The joiner began explaining the tsar the secrets of the eagle’s making. Meanwhile the tsarevich saddled the wooden eagle, turned the screw and flew out of the tsar’s chamber through the wide window.
“Come back!” cried the tsar and his wife. “Where are you going? You may fall down!”
The tsarevich waved goodbye to his parents and flew over the tsar’s yard and the silver palace. Then he turned the screw to the left and the eagle raised high in the skies and disappeared behind the clouds.
The tsar was angry with the joiner and said:
“You’ve invented your wooden eagle purposely! You’ve planned to kill my only son! Guard, seize him and throw into the dungeon! If my son doesn’t return I will order to hang the joiner.”
The guard seized the joiner and threw him into the dark dungeon.
Meanwhile the Tsarevich flew far from his native kingdom. He was flying over the dark woods, wide fields, high mountains and blue rivers In the evening he flew to the unknown kingdom and descended near a ramshackle hut. He knocked at the door. An old woman opened the door.
“Let me stay in your hut for the night, grandmother!” said the Tsarevich.
“Come in! answered the old woman. “I live alone, there is enough room in my hut!”
The Tsarevich disassembled the eagle, wrapped it in paper and came into the hut. The old woman served supper. While eating his supper, the Tsarevich began inquiring the old woman about the town, its citizens and last news.
“There is a wonder in our kingdom,” said the old woman. “There is the tsar’s palace in the middle of our kingdom and there is a high tower near the palace. In this tower the beautiful maiden is locked. She is the daughter of our tsar. The tower is guarded by thirty watchmen. Nobody is allowed to come into this tower. The tsar and his wife don’t want their beloved daughter marry a young Tsarevich and leave them. She is their only child.”
“Is the tsarevna really beautiful?” asked the Tsarevich.
“I don’t know, my son,” replied the old woman. “I haven’t seen her, but people say she is the most beautiful maiden in our kingdom!”
The tsarevich wished to look at the tsarevna. Next day he assembled the wooden eagle, saddled it and flew to the forbidden tower. Flying up to the very top of the tower, he knocked at the window. The tsarevna was very surprised when she saw the handsome young man sitting on the wooden eagle. She opened the window and the eagle flew into the room. The tsarevich greeted the maiden and told her about himself. They fell in love with each other and the tsarevich proposed marriage to the maiden.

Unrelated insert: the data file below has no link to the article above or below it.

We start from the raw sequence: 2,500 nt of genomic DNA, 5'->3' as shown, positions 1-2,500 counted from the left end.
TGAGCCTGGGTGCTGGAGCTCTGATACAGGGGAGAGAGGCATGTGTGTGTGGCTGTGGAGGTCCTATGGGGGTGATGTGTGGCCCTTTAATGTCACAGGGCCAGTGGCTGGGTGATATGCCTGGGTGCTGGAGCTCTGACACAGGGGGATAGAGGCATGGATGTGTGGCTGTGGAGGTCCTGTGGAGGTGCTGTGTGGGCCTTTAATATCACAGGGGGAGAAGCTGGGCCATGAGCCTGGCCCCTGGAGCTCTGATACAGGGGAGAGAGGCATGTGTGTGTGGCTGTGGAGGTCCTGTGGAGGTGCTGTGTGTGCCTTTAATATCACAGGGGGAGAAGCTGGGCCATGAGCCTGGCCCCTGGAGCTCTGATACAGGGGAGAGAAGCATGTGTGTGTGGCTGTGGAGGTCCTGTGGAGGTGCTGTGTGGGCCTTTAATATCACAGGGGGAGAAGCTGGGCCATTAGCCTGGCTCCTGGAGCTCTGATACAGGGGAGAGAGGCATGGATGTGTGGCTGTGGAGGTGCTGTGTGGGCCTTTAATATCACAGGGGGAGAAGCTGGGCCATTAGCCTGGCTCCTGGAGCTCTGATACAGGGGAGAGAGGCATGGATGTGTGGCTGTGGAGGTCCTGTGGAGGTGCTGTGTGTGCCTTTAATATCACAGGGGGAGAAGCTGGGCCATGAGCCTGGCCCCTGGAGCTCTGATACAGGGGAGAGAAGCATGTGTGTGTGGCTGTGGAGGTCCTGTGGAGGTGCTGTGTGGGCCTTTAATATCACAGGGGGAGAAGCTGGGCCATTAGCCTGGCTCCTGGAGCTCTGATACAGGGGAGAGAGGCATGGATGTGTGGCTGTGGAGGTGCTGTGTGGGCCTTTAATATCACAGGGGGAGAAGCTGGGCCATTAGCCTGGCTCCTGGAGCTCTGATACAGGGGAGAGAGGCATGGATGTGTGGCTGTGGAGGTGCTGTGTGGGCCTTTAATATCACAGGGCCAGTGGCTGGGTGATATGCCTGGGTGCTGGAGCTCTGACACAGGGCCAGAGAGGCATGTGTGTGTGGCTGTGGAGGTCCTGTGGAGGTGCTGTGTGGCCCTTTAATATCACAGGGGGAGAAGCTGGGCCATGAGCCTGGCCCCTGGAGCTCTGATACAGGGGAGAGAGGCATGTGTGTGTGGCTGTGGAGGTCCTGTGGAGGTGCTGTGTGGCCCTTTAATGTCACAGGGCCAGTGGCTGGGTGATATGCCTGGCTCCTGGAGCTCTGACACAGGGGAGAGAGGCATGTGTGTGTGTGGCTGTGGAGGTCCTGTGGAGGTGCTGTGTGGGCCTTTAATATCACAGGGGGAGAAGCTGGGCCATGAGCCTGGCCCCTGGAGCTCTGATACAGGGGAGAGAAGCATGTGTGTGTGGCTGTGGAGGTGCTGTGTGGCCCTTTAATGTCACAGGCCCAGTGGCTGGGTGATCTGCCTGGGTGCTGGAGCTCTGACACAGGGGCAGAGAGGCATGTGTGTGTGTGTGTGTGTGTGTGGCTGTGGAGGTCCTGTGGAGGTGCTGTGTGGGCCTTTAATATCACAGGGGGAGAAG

“I want to be your wife,” answered the maiden. “But I am afraid my parents won’t allow me to marry you!”
The wicked nanny who guarded the Tsarevna overheard their conversation and reported the tsar that the stranger had flown to the Tsarevna. The tsar’s servants found out that the Tsarevich lived in the old woman’s hut, seized him and dragged to the palace.
“How have you dared to break the tsar’s law and penetrate into the tower? Tomorrow you will be put to death!” said the incensed tsar, shaking his fist at the Tsarevich.
The tsar’s servants threw the tsarevich into the dungeon. In the morning the tsar, his wife and all citizens of the kingdom gathered in the square to look at the Tsarevich’s death penalty. The Tsarevich mounted the scaffold and suddenly said:
“Your Majesty! Can you fulfil my last wish?”
The tsar frowned but couldn’t refuse him.
“Order your servants to go to the old woman’s hut and bring me my paper package!” asked the tsarevich.
The tsar’s messenger ran to the old woman’s hut and soon returned with the paper package. The tsarevich unwrapped the package, pulled out the wooden eagle, saddled it and flew away. The tsar, his wife and all people gave a gasp.
“Seize him!” cried the tsar, but the servants couldn’t reach the tsarevich as he managed to rise high in the sky.
Meanwhile the tsarevich directed the wooden eagle to the tower, flew up to the familiar window, grasped the tsarevna by the arm and offered her to seat on the eagle. The eagle carried them to the kingdom of tsarevich.
The tsarevich introduced the tsarevna to his parents and told everything that had happened to him. The tsar and his wife were so glad that they forgave his son’s prank and released the joiner from the dungeon. The tsar arranged a sumptuous feast in honor of his son’s marriage. All people of the kingdom were celebrating the wedding for three months.